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The Giants have finally paid off their debt service

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They own a ballpark now. They can start tearing up the floors and everything.

Oakland Athletics v San Francisco Giants Photo by Lachlan Cunningham/Getty Images

Some of you twits don’t even remember Candlestick Park. And I’m not just talking about the precocious teenagers among us. There are people who can legally drink, yet don’t have a single memory of a home Giants game being played anywhere but AT&T Park. I’m not going to suggest that my memories of Candlestick make me a better Giants fan, but we can probably all agree that anyone who has been to a baseball game at Candlestick is a far better Giants fan than someone who hasn’t.

This comes up now because AT&T Park is officially old enough to be paid for. The debt service is over. John Shea has the scoop:

On Dec. 15, six days after their news conference to introduce Mark Melancon as their $62 million closer, the Giants made the final payment on AT&T Park.

The 20-year mortgage on the $170 million loan that helped fund construction of the waterfront park at Third and King was quietly paid off without fanfare or a news release.

It was big money at the time, and there were important baseball people who were absolutely appalled that the Giants were going to pay for it themselves. From 1996:

One of the most influential owners in pro sports, Jerry Reinsdorf of the Chicago White Sox and the mega-successful Chicago Bulls, does not think it can be done.

"The best they will be able to do is cover their debt service. So what's the point of building it?" he said at the conference organized by the National Council for Urban Economic Development and several corporate sponsors.

You visionless tub of entitlement. Look at where we are now. The Giants own their ballpark, and the White Sox still pay $1.5 million every year in rent. Which is a bargain, sure. And, also, U.S. Cellular seems like an ongoing scam on several levels. So they’re doing fine. BUT WHEN YOU HAVE TO RE-NEGOTIATE IN 2029, WE WILL BE THERE TO LAUGH AT YOU NOT OWNING THE BALLPARK, REINSDORF.

The debt service was $20 million every year, though the organization refinanced at one point to develop the area around the park, which got payments down to $18 million. Considering the payrolls for the first 10 years of the park, that total seems even more impressive:

2000 - $53.7 million
2001 - $63.3M
2002 - $78.3M
2003 - $82.9M
2004 - $82.0M
2005 - $89.5M
2006 - $90.0M
2007 - $90.2M
2008 - $76.6M
2009 - $82.2M

In the free-spending years, the Giants’ debt service would be close to a quarter of their payroll. In the leanest year, it was more than a third. Obviously, this doesn’t take inflation into account, but it was always a chunk of change. Eliminating the service back then would have been a huge deal. The kind that could have brought Vladimir Guerrero. Maybe even Barry Zito and Alfonso Soriano!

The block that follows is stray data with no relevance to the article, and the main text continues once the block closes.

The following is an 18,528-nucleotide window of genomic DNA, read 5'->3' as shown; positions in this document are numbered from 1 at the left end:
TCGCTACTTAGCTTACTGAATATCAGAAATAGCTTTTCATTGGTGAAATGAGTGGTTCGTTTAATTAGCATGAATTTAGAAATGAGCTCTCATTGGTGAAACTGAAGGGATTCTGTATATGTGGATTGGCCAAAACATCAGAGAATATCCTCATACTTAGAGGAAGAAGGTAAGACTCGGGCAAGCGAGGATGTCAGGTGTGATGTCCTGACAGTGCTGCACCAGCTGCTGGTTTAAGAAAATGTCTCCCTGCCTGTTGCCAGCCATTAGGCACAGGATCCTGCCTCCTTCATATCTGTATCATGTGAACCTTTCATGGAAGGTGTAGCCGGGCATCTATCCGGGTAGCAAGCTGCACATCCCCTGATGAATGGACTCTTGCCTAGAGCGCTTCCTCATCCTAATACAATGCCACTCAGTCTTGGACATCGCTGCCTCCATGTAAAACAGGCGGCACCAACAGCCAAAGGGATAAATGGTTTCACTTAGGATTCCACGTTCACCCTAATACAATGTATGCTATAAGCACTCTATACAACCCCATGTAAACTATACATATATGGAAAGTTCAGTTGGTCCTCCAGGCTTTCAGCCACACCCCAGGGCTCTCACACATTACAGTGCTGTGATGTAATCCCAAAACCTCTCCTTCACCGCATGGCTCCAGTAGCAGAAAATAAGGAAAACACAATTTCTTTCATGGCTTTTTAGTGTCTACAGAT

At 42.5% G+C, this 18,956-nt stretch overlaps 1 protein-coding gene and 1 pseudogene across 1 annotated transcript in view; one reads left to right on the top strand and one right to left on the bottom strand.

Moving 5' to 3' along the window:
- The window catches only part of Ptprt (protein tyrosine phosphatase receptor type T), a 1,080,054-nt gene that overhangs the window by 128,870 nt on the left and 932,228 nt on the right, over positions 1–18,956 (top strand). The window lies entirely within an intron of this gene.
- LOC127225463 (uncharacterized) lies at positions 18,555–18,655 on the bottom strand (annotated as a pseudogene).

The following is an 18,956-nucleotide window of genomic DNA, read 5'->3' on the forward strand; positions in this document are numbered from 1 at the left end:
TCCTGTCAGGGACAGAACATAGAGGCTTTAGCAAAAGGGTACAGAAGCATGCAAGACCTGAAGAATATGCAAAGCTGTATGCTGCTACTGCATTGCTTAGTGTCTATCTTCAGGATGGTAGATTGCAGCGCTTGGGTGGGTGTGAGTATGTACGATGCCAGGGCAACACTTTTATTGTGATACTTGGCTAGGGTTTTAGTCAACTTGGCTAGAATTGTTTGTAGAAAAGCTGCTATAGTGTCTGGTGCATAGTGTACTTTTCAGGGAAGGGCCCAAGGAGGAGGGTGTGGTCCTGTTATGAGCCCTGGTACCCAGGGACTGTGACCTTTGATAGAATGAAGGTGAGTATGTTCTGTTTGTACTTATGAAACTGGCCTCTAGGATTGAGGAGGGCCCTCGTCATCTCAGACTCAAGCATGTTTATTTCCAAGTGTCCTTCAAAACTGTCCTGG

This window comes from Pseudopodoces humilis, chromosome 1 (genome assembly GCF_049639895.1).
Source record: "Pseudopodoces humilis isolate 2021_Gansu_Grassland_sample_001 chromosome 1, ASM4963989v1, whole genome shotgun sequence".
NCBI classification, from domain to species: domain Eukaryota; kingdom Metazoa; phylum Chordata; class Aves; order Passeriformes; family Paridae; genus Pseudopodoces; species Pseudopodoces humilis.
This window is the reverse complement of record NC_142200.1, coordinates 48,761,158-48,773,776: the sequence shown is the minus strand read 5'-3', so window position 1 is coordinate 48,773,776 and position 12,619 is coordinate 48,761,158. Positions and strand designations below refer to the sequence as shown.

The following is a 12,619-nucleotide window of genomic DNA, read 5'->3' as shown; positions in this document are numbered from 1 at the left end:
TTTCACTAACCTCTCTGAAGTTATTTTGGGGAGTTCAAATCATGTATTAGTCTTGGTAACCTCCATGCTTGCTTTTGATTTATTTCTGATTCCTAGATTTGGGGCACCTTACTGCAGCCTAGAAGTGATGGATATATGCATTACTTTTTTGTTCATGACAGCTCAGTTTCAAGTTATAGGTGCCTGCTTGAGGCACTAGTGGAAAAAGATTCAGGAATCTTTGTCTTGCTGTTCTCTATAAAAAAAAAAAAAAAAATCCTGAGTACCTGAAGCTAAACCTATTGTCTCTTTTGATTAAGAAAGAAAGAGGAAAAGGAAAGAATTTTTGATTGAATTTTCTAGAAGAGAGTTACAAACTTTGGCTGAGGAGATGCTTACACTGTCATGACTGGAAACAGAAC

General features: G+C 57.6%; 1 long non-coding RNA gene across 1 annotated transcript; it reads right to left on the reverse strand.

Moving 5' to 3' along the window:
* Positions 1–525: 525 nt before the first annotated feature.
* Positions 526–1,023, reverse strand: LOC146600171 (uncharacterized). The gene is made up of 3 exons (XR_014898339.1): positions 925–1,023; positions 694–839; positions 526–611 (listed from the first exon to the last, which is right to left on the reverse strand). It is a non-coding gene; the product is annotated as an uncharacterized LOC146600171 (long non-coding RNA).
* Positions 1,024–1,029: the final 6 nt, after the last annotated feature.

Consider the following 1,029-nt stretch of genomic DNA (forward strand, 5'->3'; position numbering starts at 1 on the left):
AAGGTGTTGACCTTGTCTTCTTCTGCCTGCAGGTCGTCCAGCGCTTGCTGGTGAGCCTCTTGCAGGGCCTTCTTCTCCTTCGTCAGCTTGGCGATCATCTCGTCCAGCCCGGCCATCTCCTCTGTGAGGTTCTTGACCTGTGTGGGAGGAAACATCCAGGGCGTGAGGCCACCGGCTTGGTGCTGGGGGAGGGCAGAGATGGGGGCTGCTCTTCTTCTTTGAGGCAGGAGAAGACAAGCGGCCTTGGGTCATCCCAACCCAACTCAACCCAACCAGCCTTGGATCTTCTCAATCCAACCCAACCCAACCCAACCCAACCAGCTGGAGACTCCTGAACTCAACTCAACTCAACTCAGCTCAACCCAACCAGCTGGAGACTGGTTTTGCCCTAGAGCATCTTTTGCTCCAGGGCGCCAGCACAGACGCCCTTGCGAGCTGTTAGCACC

Now, though? It’ll help the Giants, certainly, but don’t expect them to hand out the next Albert Pujols contract. Larry Baer doesn’t commit to the money going straight into payroll, dollar-for-dollar, citing the salary-cap tax that the Giants have been paying for years, and that’s fair. The Giants have one of the highest payrolls in baseball again, so tell it to a Rays fan.

Although, the debt service is roughly the price of one (1) Yoenis Cespedes, give or take.

Oh, man. That guy would be sweet.

Regardless, the Giants own their ballpark now, and that’s unquestionably a good thing. Also, a lot of you are going to want to pat yourselves on the back, because you helped pay for it, too. Not just with $48 crab sandwiches, but with the personal seat licenses, which were absolutely crucial to the ballpark plan working in the first place.

The Giants can be proud of having one of the only privately financed ballparks in baseball. They’re an example for the rest of professional sports, and I hope like heck that the A’s do the same thing soon. After years and years of failure and dumb ideas*, the Giants finally did it. Now the payments are gone, and it’s over. We don’t even have to worry about the team deciding they need a new ballpark in the near future, like the Rangers or Braves. (Edit: Though I should point out that when you factor in the property taxes that San Francisco isn’t collecting from the Giants, it’s disingenuous to say the team paid for the whole thing themselves.)

It’s still hard to believe the thing is real. Every time I go there, I have to remind myself that it exists, and it’s better than we ever could have expected.

Does anyone remember the live construction cam that was up on SFGiants.com in ‘98 and ‘99? It was about 50 pixels by 50 pixels, it looked like an Atari 2600 game on the fritz, and it didn’t work half the time. My word, how I loved that thing.

[wipes tear]

The debt service is gone. Let us celebrate, even if it isn’t going to change the payroll much. It’s just more proof that the Giants are financially thriving in a way that no one could have predicted 20 years ago.

* No, seriously, check these dumb ideas out, I can’t remind people of this enough